Tuesday, 4 December 2018

rookie forever

On Saturday evening I returned home to sit on my bed and write, as I had done many times before. This time I was trying to make sense of my feelings about Rookie folding. The news winded me in a way I did not expect. Despite my teens ending 2 years ago, it is only after reading Tavi's final editor's letter that I realise how much change life has brought me over the past 7 years. I considered editing what I wrote to make it into a more complete post. What you see below, however, is an ode to my early blog posts which were just my thoughts spewed onto the page. Sitting down last Saturday, I thought back to that time, how much creativity flowed from a necessity to create my own world, and how much Rookie influenced it.

Saturday evening. 2nd December 2018.

Yesterday, Tavi announced that Rookie is closing. I feel such an ache in my heart when I think of it. I remember the evening before I turned 18, sad that my ‘forever’ was coming to an end. This is similarly bittersweet, but it feels more final. For the past three years, I have legally been an adult, moved away from home, dated and socialised more than my teen self knew I was capable of. But none of that made me feel as grown up as hearing that Rookie will soon be gone.

On the eve of my 18th birthday, I knew that my life was about to change, and I would never again rush home from school to read Rookie, listen to Morrissey and Lorde and spend hour after hour focusing on my latest obsession, journaling and reading until my eyes hurt. I still do some of those things, but, as I predicted, it is not the same.

Today it is 5 whole years since the Forever editor’s letter was published. I was 16. I have reread it countless times since. I even wrote essays on it for my creative writing module at university. I can’t help but reflect on what I have (and haven’t) achieved since then, and whether my 16-year-old self, trapped in forever, would like the person I have become. This month, I am interning at Dazed and next month I am starting Central Saint Martins. I like to think she would be proud, but I know she would also quote Patti Smith to me and say, “never let go of that fiery sadness called desire.” Keep creating just for yourself. Don’t get caught up in what everyone else is doing. Maintain a rich inner world.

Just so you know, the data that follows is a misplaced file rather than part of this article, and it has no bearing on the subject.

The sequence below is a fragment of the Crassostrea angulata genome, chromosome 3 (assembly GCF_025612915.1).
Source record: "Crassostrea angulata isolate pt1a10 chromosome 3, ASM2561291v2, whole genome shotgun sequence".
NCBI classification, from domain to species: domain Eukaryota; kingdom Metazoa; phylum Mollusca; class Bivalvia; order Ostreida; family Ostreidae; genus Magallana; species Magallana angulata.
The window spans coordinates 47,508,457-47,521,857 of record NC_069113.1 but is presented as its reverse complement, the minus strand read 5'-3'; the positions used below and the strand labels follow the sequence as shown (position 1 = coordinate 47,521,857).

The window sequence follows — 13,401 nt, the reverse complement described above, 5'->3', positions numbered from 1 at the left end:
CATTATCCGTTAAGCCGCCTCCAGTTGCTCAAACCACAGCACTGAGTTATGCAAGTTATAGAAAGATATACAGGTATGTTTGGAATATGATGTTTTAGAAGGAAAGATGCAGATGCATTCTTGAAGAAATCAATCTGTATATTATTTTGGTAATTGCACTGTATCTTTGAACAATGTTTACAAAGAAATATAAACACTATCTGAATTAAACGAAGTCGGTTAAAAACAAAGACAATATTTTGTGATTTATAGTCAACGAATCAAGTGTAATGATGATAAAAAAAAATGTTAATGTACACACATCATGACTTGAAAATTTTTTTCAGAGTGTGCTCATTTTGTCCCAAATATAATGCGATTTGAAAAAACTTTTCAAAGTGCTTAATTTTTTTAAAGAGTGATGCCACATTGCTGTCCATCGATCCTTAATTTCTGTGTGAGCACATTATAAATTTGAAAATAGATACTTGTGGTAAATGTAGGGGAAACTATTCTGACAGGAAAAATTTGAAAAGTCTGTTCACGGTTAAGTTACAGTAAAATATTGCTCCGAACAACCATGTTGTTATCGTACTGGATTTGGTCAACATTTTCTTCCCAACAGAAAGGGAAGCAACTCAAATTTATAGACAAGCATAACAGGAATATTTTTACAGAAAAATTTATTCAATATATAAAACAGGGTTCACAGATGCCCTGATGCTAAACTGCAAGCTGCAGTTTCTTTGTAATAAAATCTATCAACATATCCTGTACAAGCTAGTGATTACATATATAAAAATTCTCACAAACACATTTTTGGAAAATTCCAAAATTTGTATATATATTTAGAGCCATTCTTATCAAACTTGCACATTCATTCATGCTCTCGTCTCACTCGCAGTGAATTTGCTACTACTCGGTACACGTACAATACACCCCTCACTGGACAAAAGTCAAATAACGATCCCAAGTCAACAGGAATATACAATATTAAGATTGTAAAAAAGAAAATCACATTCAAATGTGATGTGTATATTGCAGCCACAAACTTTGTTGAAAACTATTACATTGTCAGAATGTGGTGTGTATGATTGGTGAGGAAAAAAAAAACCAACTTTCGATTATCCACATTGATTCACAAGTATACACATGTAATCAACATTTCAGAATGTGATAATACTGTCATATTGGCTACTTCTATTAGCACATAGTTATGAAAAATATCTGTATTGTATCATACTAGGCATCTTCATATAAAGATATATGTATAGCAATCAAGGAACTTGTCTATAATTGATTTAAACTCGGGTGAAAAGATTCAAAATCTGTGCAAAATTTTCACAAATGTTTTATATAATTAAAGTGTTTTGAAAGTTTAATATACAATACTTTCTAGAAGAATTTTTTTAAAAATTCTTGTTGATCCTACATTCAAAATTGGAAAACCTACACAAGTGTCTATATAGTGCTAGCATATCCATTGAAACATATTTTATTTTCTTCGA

Today I went to an independent magazine store in Canterbury. I spent some time browsing for a publication I had never heard of before; feeling as though I must support smaller publications with a sense of urgency. I purchased Anxy. Its blend of upbeat imagery and articles about figuring it all out reminded me of Rookie. When I went to pay, I spoke to the man behind the till, told him about Rookie, asked how long the shop had been there. He said he doubted it would keep going for more than a few months. I am saddened by the state of journalism at the moment. Even some of my favourite publications churn out blatant clickbait whilst conceding to nepotism.

I never wrote for Rookie, though I submitted a few pieces, and now I never will. Once they published some of my journals and another time, they asked Joanna Newsom one of my questions, so, as a writer, I existed on the fringes. But as a reader, in my private moments (and there were a lot of them- I wasn’t popular at school and didn’t have a boyfriend) I guess I embodied Rookie. When fellow Rookie, Lorde released ‘Pure Heroine’ I was moved by how much it spoke to my adolescent experience as a Rookie reader.

As Tavi so wistfully wrote half a decade ago: “Nothing lasts forever.” I think I understand that now.

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